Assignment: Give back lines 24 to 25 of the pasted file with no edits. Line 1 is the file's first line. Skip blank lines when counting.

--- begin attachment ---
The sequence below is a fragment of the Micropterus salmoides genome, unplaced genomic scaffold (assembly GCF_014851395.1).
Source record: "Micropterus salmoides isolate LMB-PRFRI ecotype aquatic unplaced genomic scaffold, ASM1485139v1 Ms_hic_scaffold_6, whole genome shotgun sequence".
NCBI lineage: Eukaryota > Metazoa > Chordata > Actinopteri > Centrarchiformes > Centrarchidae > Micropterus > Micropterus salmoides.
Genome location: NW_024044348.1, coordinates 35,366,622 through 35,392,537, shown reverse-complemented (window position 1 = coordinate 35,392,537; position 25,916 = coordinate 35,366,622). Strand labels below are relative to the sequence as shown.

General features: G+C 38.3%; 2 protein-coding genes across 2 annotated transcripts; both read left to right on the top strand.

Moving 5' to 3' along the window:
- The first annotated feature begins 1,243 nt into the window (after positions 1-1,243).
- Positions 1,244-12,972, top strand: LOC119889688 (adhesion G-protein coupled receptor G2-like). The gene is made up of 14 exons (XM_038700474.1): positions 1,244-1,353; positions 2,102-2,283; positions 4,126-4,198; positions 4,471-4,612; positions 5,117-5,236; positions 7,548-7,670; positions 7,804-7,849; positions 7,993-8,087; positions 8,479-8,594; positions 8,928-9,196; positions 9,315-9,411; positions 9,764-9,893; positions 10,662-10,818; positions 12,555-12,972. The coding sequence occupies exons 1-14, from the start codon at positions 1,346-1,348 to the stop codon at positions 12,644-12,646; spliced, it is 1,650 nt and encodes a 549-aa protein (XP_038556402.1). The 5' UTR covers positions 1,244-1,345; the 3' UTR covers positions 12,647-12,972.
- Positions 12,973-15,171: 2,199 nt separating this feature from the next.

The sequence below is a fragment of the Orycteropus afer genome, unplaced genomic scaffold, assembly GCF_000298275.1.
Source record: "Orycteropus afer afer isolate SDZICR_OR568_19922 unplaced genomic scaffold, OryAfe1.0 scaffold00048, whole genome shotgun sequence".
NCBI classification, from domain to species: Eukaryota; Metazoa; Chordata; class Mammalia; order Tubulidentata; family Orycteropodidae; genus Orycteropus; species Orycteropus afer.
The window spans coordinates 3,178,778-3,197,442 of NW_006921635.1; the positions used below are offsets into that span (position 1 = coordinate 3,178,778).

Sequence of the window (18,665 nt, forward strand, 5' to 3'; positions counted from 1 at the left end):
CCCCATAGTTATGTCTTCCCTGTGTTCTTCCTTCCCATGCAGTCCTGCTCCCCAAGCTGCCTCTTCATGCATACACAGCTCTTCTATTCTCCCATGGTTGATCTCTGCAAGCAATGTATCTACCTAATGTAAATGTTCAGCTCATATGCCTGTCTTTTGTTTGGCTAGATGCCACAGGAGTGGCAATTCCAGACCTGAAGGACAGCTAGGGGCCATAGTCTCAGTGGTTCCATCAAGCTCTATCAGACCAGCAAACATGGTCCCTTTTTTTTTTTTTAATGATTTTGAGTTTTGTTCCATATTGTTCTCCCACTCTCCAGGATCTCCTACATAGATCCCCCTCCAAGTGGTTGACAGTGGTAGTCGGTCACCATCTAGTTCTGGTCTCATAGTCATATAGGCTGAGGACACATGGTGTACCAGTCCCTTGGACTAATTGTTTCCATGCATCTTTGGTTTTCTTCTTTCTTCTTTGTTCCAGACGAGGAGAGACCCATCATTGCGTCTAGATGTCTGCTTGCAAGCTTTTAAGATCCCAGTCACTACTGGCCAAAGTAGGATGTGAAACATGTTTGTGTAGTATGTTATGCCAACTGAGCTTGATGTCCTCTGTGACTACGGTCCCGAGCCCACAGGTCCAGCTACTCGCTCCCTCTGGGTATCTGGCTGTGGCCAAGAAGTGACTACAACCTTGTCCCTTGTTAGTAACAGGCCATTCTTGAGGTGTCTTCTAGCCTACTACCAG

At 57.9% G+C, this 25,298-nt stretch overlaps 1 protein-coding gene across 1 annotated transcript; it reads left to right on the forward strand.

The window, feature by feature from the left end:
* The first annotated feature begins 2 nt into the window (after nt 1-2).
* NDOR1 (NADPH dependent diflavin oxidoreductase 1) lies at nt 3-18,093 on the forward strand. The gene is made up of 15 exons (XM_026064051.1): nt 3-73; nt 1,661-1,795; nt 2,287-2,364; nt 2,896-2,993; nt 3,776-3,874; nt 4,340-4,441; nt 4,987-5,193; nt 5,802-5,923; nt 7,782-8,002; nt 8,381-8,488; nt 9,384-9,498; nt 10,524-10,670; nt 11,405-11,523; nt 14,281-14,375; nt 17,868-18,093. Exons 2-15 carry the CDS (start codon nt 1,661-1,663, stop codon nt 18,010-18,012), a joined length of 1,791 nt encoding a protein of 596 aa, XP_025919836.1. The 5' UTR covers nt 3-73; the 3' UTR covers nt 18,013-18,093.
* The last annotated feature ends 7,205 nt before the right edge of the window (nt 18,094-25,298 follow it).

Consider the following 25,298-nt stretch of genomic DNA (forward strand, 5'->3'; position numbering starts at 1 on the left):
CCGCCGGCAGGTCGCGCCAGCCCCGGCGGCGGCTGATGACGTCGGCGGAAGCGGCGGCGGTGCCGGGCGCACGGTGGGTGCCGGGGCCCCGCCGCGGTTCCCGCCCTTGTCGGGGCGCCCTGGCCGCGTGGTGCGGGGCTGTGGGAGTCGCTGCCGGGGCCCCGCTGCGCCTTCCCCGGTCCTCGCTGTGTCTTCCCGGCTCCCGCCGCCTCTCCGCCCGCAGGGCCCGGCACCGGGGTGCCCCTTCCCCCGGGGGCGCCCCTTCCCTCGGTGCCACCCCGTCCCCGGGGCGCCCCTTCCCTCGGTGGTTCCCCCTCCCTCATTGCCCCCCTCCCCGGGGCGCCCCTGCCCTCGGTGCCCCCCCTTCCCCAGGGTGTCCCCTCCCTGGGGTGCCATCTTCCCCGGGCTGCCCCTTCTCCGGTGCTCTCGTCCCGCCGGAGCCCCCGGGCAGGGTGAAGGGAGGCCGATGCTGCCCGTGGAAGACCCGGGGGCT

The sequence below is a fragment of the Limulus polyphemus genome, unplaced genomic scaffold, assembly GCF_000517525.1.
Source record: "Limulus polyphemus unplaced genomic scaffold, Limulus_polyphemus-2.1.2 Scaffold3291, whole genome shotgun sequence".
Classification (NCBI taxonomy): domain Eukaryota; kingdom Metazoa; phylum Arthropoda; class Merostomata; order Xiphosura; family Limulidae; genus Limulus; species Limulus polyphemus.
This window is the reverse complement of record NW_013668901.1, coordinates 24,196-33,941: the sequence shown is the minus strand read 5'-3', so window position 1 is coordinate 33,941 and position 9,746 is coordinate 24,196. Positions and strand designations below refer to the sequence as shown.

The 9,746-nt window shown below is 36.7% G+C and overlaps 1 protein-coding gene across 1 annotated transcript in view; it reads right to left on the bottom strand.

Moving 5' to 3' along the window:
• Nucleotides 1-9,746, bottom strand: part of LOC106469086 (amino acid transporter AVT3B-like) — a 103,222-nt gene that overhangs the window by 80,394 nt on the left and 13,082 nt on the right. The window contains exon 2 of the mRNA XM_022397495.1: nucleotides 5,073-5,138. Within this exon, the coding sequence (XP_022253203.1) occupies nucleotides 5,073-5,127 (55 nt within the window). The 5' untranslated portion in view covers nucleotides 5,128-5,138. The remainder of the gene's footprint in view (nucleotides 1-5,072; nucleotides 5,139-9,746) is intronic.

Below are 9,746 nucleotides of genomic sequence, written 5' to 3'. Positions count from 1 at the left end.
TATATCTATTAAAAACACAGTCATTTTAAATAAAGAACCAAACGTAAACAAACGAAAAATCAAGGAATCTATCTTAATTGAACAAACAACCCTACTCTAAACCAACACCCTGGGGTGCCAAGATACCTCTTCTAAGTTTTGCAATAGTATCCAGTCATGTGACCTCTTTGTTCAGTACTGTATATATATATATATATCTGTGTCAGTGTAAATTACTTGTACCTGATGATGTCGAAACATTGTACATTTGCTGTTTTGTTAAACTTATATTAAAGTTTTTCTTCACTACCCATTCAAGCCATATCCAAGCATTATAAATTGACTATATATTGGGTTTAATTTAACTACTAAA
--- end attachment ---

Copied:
Source record: "Limulus polyphemus unplaced genomic scaffold, Limulus_polyphemus-2.1.2 Scaffold3291, whole genome shotgun sequence".
Classification (NCBI taxonomy): domain Eukaryota; kingdom Metazoa; phylum Arthropoda; class Merostomata; order Xiphosura; family Limulidae; genus Limulus; species Limulus polyphemus.